Parades aren’t the only activities to drag us out of the house this weekend – there are plenty of ways to enjoy the St Patrick’s festivities through good food and drink too.
Avoid the Dublin city centre crowds and take a Dart to Howth for the Dublin Bay Prawn Festival, running until Sunday. The fishing village is the perfect setting for this celebration of the crustacean.
There will be cookery demonstrations in the Keelings tent (Neven Maguire, Domini Kemp, Kwanghi Chan and many more), street entertainment and live music. Plus, the food village will be presenting prawns cooked in a myriad ways by local restaurants and bars. The full programme of events is here.
Down on the farm
At Airfield Estate in Dundrum, easily accessible by Luas, the 38-acre urban working farm is paying homage this weekend to "classic Irish cooking". The menu in the restaurant will include Kerry mutton pie.
On Saturday (10am-1pm), children aged between eight and 12 years can sign up for a cooking class at which they will gather ingredients from the farm’s garden before transforming them into an Irish menu with help from the chefs at Overends Restaurant. The classes cost €21/€19 for members and must be booked in advance. See airfield.ie.
The Spirit of Dublin Craft & Food Fair takes place at the Teeling Whiskey Distillery at Newmarket Square in Dublin 8 on Saturday. Live music, talks and shopping opportunities are the draw here, and you might even get to feature on James Kavanagh's popular Snapchat account as his Currabinny food company, which he runs with William Murray, will be in attendance.
Look out too for the latest food product to incorporate the distillery’s spirit – Jamaican Jerk Crisps – a collaboration with Munroe’s jerk marinade, and watch out, they’re spicy.
The menu at the Guinness Storehouse will feature three special dishes for this weekend’s St Patrick’s Festival. Visitors can try a Guinness beef burger with stout added to the mince (€15, from Arthur’s Bar and 1837 Bar & Brasserie), or pigs in blankets, a chilli-spiked take on sausage rolls (€5.95, from Cooperage Café).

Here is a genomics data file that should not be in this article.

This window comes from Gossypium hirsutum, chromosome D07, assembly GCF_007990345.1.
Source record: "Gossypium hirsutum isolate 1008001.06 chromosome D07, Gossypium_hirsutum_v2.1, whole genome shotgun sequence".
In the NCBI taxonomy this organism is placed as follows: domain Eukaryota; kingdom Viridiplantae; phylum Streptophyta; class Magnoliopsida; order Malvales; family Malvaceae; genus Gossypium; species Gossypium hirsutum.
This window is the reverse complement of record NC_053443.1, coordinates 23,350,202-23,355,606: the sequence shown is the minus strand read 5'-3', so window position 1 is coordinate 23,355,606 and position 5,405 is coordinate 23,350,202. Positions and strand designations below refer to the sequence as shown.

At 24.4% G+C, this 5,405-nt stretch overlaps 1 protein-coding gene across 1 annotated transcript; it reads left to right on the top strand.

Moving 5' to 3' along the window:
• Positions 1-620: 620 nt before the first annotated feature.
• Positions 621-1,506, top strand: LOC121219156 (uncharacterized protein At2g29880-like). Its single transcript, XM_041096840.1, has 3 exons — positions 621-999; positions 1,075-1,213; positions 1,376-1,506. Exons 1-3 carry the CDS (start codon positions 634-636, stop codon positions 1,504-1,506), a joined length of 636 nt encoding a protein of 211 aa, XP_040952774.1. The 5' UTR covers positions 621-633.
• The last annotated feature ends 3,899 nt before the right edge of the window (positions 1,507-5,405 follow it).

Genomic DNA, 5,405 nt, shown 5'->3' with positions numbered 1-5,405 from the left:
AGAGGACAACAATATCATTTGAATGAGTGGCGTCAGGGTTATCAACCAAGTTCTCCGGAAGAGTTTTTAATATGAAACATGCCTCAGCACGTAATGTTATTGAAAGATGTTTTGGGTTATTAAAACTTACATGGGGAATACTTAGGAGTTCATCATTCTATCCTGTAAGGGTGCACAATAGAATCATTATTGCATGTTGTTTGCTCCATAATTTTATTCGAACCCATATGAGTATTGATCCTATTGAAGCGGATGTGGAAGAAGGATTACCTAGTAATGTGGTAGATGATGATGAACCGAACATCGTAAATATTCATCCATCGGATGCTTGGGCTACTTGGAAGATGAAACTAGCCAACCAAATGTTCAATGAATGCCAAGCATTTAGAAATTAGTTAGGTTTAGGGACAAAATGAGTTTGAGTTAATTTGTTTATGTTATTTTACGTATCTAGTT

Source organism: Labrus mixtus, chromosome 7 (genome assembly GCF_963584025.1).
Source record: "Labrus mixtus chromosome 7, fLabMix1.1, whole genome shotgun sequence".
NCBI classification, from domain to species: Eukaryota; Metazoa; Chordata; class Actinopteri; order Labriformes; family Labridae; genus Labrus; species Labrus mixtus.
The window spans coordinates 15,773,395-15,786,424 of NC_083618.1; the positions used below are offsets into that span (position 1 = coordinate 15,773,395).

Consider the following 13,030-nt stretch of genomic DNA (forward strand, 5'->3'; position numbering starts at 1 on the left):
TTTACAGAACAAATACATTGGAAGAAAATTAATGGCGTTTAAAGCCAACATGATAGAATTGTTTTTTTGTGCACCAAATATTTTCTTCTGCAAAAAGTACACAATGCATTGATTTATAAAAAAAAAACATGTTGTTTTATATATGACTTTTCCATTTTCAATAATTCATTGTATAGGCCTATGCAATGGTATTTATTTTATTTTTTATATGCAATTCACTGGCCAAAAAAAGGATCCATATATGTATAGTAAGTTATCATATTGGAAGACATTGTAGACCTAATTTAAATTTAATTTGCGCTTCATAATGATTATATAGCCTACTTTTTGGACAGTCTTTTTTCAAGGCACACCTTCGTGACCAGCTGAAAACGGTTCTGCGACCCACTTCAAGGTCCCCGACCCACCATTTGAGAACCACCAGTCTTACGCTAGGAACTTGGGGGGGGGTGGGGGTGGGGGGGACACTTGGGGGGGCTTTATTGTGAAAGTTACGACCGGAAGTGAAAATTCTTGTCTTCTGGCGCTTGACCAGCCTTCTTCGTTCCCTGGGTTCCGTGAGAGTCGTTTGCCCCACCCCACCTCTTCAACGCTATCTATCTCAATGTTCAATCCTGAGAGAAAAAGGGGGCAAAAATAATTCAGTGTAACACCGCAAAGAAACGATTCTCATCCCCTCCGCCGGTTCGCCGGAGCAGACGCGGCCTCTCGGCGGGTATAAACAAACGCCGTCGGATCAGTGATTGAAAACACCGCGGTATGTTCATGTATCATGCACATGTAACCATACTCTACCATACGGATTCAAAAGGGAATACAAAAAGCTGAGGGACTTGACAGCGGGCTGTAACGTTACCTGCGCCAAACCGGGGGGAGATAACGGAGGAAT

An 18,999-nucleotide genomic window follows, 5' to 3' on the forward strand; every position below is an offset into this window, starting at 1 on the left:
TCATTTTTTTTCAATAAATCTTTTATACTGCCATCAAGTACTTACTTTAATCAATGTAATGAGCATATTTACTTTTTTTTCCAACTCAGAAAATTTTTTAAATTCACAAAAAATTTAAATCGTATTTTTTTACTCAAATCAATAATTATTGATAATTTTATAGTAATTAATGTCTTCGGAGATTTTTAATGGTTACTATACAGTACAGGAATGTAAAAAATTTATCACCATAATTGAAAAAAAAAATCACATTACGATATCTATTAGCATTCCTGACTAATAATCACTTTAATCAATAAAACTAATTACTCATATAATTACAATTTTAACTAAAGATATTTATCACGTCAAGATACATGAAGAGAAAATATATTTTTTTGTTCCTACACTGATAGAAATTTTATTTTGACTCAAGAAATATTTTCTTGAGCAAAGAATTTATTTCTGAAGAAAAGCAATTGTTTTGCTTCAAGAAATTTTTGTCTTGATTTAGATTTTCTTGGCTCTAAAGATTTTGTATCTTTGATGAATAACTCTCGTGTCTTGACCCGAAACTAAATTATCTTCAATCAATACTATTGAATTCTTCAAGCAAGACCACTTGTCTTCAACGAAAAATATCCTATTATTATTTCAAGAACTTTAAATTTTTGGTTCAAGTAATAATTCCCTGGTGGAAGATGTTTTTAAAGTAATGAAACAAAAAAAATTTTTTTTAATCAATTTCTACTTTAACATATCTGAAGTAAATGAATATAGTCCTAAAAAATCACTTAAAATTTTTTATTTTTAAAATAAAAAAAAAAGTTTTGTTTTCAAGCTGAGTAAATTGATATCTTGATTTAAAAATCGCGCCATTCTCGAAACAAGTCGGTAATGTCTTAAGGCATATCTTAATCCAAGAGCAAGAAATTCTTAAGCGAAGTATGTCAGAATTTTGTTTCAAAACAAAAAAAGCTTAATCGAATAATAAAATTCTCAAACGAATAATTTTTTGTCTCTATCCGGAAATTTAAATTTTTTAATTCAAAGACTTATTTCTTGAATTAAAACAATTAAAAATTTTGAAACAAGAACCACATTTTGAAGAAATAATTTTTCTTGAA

Those taking part in beer and food pairings will be able to try executive head chef Justin O’Connor’s beef daube bon bons, made with beef cheeks slow cooked in Guinness, rolled in breadcrumbs and deep fried.
On Friday only, visitors to the Storehouse will also be able to taste a one-off doughnut created by Phil Costello, founder of bakery Aungier Danger, and the brewery’s beer specialists. The dark cocoa doughnut is filled with chocolate mousse to “compliment the malty sweetness and roast character of the beer”, with a blackcurrant glaze which “delivers a balance of sweetness and distinctive bitterness which mirrors the flavour of hops”.
Bring your appetite (and perhaps your hangover) to the Eatyard outdoor food market at the Bernard Shaw pub, 9-10 South Richmond Street, Dublin 2 (Thursday to Sunday, noon to 8pm), where you'll find the best selection of street food available in the city.
It's a casual gathering, with a rotating collection of 20 carefully selected food offerings. Unusually for a market, tables can be booked, so you don't have to eat standing up, juggling your drinks and your dinner. Bookings can be made here.
March vendors include Lucky Tortoise, selling a variety of dumplings including scallop and prawn siu mai and beef rendang baozi. Lucky Tortoise also do a weekly Sunday night pop-up at The Hill pub in Ranelagh (5-10pm).